<Assembly>FF.TFSControls.dll</Assembly>
  <FullClassName>FF.TFSControls.WITEventHandler</FullClassName>
</CustomControl>

This states the name of the assembly and the class name.

Installation

Once we are ready with the two files, the assembly(.dll) and .wicc file, copy them to the below location.

C:\ProgramData\Microsoft\Team Foundation\Work Item Tracking\Custom Controls\12.0

This could be different from machine to machine based on the operating system. Please check the environment section on which this code is developed. Minor modifications should enable the code to work on any environment.

Modifying a Work Item Type 

Copying the files to the specified location will not be sufficient, as we are trying to modify the work item, we need to tell work item to use this new control we developed. For this we need to modify the Work Item template.

To do this we have multiple third party tools, of which TFS Power tools is prominent.

From visual studio navigate to tools -> Process Editor -> Work Item Types -> Open WIT from server.

Select the project you prefer and select Task from the expansion.

 

 

Click New to add a new field.

 

Fill in the following details

 

Go to the layout section and add the control.

 

Make sure you don’t add any Label to the control, as we do not want the control to be displayed on the Work Item Form in visual studio.

Though the control we built doesn’t have any interface, adding the Label will display the Label text and also a default text box.

Once complete, click on save, which saves the Work Item to the server.

Testing

Since we have modified a Task Work Item, on the specific server, and specific project, open a Task from that specific location.

You see that there is no difference on the work item form, as we have not made any visual changes.

Open a task which is not closed and has children which are not closed.

Change the state to Closed, and see that it displays an alert box stating which child work items are open and once clicked OK, the state of the parent control moves back to the original state.

 

Debugging

Debugging the control is very simple, but you need to open two visual studio applications. One containing the project where the code is written, other containing a work item type where the functionality is installed.

Attach the devenv process of the first visual studio.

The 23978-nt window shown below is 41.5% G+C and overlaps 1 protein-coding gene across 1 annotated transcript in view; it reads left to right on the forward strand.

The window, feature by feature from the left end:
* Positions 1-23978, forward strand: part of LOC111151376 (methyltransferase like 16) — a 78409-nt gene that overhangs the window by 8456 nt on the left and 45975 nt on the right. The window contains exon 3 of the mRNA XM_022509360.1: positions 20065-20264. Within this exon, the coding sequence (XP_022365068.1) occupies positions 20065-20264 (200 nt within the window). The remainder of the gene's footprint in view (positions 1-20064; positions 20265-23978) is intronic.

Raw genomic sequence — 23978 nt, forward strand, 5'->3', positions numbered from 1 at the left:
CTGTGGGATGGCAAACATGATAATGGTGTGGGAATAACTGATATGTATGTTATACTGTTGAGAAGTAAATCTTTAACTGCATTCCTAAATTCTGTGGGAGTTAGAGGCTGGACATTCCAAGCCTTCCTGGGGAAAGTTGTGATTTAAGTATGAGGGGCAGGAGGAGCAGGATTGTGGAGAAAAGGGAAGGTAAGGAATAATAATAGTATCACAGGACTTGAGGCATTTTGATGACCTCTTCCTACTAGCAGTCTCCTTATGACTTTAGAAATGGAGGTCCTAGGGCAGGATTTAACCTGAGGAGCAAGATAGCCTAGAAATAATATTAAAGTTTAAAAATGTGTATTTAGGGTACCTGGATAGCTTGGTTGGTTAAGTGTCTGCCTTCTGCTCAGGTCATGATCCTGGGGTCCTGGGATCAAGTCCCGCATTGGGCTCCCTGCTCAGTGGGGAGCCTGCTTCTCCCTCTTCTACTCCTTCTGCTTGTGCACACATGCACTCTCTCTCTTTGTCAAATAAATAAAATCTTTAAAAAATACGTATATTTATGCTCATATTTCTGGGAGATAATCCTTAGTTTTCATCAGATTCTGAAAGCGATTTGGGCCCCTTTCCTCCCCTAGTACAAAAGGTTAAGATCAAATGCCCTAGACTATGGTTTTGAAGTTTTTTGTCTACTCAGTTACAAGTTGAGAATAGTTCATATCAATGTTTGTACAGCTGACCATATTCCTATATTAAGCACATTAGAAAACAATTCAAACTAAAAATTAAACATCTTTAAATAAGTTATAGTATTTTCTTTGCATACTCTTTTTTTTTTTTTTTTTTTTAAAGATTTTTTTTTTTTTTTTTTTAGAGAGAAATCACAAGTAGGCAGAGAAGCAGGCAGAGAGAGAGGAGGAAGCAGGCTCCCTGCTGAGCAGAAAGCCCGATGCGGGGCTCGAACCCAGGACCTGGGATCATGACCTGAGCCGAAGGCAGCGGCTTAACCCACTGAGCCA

Put break points where ever necessary.

Do not forget to copy the .pdb file to the destination location.

 

Extending the control

The code and description in this paper is related to a Task work item and for change of State control. This can be extended to other controls with minor modifications.

This can also be extended to other work item types by just modifying the work item types. It’s like, install once and use if for many other work item types.

Taking this code as a baseline we can develop multiple controls which can satisfy Agile practices.

Challenges faced

  • Capturing on change event of a control
    • Written a handler to capture any event on the form.
  • Eliminating the infinite loop for onChange
    • Threading is applied to eliminate this.
  • Modifying and importing work item types in bulk
    • Created a batch file to import/export bulk work item types.
  • Frequently copying the assembly files to the specified location.
    • Created a batch file which copies .dll, .pdb and .wicc files

References

License

This article, along with any associated source code and files, is licensed under The Code Project Open License (CPOL)

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About the Author

Suresh Malluri
Team Leader
United States United States
I am currently a software developer for a Health Care company. My primary skills are in .NET, Oracle, TFS although I have worked with Microsoft SQL, Crystal reports etc.

In my previous positions, I have worked as a lead developer and software development consultant. As such, I have been able to develop software on a number of different types of systems. I've developed applications for everything from machine automation to complete ERP systems.

My current position is mainly focused on Windows development as well as web development using ASP.Net MVC in C# as well as a heavy emphasis in Oracle development. I'm Microsoft Certified in Developing and Implementing Windows Applications with Microsoft Visual C# .NET and Developing and Implementing Web Applications with Microsoft Visual C# .NET.

Comments and Discussions

 
QuestionThis works wonderfully! PinmemberMember 1061562921-Feb-14 9:49 
AnswerRe: This works wonderfully! PinmemberSuresh Malluri24-Feb-14 7:52